Drinking wine feeling fine on the Rhine
A luxury voyage from Switzerland, through Germany, France and the Netherlands, complete with tastings on board and ashore. Cheers! For anyone with a taste for wine, a cruise on the Rhine with a winemaker on board to offer daily tastings, and more opportunities to sample the stuff ashore, is pretty much a dream come true.
A luxury voyage from Switzerland, through Germany, France and the Netherlands, complete with tastings on board and ashore. Cheers!
For anyone with a taste for wine, a cruise on the Rhine with a winemaker on board to offer daily tastings, and more opportunities to sample the stuff ashore, is pretty much a dream come true.
As I travelled downstream from Basel to Amsterdam, there was Old World and New, red and white, rosé and sparkling. And that was just in the mornings!
On board the AmaSerena, one of the most modern boats in Europe, I was in the lap of luxury, enjoying the freedom of all-inclusive drinks with lunch and dinner, and – when weather allowed (it was November, after all) – watching the world go by from the comfort of my own private balcony.
There was a choice of restaurants, a pool with a swim-up bar, and my in-cabin interactive TV was a 27-inch iMac with movies on demand.
Ashore, I could make the most of what’s on offer in Switzerland, Germany’s Black Forest, the Alsace region of France, quaint towns like Rudesheim, and bustling cities such as Cologne.
And there was the wine. Travelling with us was Christopher Silva, president and CEO of the St Francis Winery and Vineyards in California’s Sonoma County. He brought cases of his own products and his enthusiastic lectures were a feature of three mornings on board.
Passengers were eager to learn about the varieties of grape that go into Bordeaux wines, how to assemble the best Zinfandel blends, and what to look expect from a Gewurtztraminer or a Chardonnay.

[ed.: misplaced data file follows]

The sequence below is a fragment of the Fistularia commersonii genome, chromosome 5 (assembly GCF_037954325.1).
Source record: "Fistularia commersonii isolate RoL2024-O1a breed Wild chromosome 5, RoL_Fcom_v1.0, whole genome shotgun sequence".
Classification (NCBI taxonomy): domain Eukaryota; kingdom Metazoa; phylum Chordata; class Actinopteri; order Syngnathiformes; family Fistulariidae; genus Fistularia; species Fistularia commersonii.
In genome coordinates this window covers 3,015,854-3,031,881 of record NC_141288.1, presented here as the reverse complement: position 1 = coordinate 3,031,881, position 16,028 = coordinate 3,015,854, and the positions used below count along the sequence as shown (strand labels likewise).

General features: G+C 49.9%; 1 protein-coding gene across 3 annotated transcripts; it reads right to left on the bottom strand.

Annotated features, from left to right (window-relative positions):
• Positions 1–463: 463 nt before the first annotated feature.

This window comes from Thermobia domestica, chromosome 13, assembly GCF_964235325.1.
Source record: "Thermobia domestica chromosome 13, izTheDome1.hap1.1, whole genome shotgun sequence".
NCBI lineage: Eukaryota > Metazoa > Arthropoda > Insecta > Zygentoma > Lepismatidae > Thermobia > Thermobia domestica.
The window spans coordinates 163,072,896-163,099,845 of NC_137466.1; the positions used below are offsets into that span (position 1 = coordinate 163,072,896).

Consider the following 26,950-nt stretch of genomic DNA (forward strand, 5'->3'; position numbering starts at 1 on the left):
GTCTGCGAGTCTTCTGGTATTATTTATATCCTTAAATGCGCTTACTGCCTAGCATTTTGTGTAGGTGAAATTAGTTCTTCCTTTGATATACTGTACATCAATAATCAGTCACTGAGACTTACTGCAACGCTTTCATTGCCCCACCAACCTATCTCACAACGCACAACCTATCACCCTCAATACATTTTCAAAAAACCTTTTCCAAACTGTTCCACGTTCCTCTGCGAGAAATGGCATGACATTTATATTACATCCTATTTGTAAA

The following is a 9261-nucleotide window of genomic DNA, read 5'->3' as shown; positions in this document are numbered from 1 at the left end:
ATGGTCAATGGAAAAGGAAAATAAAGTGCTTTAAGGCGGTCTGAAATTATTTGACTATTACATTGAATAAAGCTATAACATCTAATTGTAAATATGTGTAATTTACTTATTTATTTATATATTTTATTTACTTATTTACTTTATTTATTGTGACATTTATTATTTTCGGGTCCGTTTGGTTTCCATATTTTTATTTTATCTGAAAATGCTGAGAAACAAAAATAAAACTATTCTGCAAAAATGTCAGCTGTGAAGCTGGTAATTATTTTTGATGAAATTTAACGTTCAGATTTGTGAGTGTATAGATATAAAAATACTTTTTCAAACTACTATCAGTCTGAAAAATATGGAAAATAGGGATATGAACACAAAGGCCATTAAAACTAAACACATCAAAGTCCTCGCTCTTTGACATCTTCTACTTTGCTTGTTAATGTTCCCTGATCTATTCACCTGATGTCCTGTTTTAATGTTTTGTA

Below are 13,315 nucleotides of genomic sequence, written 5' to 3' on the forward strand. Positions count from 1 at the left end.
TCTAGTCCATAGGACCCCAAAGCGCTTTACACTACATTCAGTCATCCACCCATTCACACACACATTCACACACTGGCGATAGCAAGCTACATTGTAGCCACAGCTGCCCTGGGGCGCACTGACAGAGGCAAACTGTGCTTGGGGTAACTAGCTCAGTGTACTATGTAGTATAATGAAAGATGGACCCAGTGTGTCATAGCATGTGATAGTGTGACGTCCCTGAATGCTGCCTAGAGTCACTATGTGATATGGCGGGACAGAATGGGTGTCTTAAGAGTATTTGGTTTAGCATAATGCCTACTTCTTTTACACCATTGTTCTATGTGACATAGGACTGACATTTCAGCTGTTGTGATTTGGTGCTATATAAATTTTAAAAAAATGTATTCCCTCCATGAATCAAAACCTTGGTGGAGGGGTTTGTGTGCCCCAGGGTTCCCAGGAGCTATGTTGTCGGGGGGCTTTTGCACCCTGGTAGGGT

American guests –they were in the majority – could order his products and have them delivered to their homes.
The drinking and the tasting started soon after breakfast, and it didn’t end there. In Riquewihr, a showcase medieval village which is officially one of the prettiest in France, we descended into an ancient cellar to sample Alsatian wines produced in a single vineyard on a nearby hillside.
The Restaurant Gruber, round the corner from Strasbourg’s impressive cathedral (sixth-tallest church in the world), threw its doors open for an afternoon tasting session. Sunday morning began with Rudesheimer Coffee – ferociously fortified with Ansbach brandy – and another tasting at a local winery, leaving little time for a cable car ride to the Niederwald monument built in the late 19th century to mark the creation of the German empire.
We had to be back on board by 1.00pm ready for one of the highlights of the week, cruising through the Rhine Gorge, past an imposing collection of cliff-top castles, carefully avoiding the looming Lorelei rock where sirens drew sailors to their deaths.
Our captain, the indefatigable Jan de Brujin, has made the passage countless times and was unlikely to be seduced off course. Besides, he had his hands full navigating the river’s unusually shallow waters. An exceptionally dry summer had left many of Europe’s rivers un-navigable and even with a shallower draft than almost any other passenger vessel on the Rhine, we had to dump ballast and drain the fresh-water tanks before making the passage.
We did not see another river cruise vessel all afternoon, and many of the cargo barges we passed were travelling half-empty in order to ride higher in the water.
But back to our excursions – all are included in the cruise fare – and a return to the subject of drink. At the impressively enormous and rambling Heidelberg Castle, we encountered what is claimed to be the largest wine vat in the world. Mentioned several times in literature – from Les Miserables to Moby Dick – its construction required the wood from 130 oak trees and it is capable of holding 220,000 litres (48,400 gallons) – or it would be if it didn’t leak.
In Cologne most passengers chose to have dinner ashore, at the Gilden in Zims restaurant where a hearty meal of potato fritters AND meatballs AND giant Bratwurst (OR beef with red cabbage and dumplings) AND apple strudel was washed down with unlimited quantities of local wheat beer served in traditional straight-sided glasses.
I swear the AmaSerena rode lower in the water on the final night’s journey to Amsterdam after that blow-out.
It was an exceptional end to a memorable week. I can’t wait to go back and do it all again. There’s just one thing I would change. If I had travelled just a couple of weeks later in the year the Christmas markets would have been open and I could have spent evenings drinking my (rapidly-increasing) bodyweight in warming Gluhwein.
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